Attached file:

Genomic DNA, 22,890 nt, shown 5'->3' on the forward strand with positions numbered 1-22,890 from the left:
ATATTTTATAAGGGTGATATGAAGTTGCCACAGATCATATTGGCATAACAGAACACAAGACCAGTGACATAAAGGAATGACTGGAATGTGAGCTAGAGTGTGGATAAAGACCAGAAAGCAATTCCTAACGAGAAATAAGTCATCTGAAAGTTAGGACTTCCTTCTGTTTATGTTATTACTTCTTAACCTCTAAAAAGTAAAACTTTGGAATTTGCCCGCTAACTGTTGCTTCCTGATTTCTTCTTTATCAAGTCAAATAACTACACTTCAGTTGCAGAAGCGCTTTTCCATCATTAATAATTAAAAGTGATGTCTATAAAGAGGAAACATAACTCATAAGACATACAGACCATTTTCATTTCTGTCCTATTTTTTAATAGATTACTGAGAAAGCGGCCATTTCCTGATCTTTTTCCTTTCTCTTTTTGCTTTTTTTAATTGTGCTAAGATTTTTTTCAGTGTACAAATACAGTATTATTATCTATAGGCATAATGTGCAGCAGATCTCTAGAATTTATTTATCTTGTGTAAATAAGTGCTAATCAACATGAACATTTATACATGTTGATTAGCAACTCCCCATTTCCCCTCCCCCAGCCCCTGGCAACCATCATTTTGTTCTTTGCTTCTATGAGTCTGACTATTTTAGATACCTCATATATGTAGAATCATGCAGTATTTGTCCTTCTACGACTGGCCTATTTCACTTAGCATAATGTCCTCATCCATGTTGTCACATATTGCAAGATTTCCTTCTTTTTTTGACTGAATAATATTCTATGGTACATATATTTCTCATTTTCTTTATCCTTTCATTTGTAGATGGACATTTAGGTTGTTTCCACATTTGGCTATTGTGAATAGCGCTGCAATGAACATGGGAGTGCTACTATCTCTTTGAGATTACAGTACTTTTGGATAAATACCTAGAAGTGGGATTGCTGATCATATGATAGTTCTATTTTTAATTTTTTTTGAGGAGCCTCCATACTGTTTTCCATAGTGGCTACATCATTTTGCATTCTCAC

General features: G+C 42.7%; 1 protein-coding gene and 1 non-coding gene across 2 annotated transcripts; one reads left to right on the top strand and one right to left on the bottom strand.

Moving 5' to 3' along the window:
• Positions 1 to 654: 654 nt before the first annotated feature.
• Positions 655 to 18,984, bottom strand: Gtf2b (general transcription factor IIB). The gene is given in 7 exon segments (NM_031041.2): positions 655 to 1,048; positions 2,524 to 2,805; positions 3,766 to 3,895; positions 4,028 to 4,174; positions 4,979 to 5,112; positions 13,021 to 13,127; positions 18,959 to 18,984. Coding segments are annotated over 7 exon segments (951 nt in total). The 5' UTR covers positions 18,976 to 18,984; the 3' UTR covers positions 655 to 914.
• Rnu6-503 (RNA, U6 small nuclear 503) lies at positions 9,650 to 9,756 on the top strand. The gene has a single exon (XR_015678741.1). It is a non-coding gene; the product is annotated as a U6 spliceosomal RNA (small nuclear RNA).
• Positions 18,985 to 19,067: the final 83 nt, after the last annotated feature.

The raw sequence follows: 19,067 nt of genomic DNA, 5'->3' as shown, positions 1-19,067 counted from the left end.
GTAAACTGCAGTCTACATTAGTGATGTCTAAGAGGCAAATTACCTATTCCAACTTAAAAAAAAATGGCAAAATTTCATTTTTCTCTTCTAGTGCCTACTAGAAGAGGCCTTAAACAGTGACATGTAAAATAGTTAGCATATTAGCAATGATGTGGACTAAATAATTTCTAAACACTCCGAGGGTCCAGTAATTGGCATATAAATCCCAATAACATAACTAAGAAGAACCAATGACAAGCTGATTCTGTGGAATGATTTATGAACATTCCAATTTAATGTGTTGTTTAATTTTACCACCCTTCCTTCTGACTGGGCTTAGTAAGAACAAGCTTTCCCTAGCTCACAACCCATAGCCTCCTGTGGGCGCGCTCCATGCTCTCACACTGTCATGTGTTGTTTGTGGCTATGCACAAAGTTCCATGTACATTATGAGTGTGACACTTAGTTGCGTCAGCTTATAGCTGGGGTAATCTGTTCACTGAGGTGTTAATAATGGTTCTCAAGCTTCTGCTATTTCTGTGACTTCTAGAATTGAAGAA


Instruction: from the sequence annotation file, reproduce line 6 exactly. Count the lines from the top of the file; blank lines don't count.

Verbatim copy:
• Positions 655 to 18,984, bottom strand: Gtf2b (general transcription factor IIB). The gene is given in 7 exon segments (NM_031041.2): positions 655 to 1,048; positions 2,524 to 2,805; positions 3,766 to 3,895; positions 4,028 to 4,174; positions 4,979 to 5,112; positions 13,021 to 13,127; positions 18,959 to 18,984. Coding segments are annotated over 7 exon segments (951 nt in total). The 5' UTR covers positions 18,976 to 18,984; the 3' UTR covers positions 655 to 914.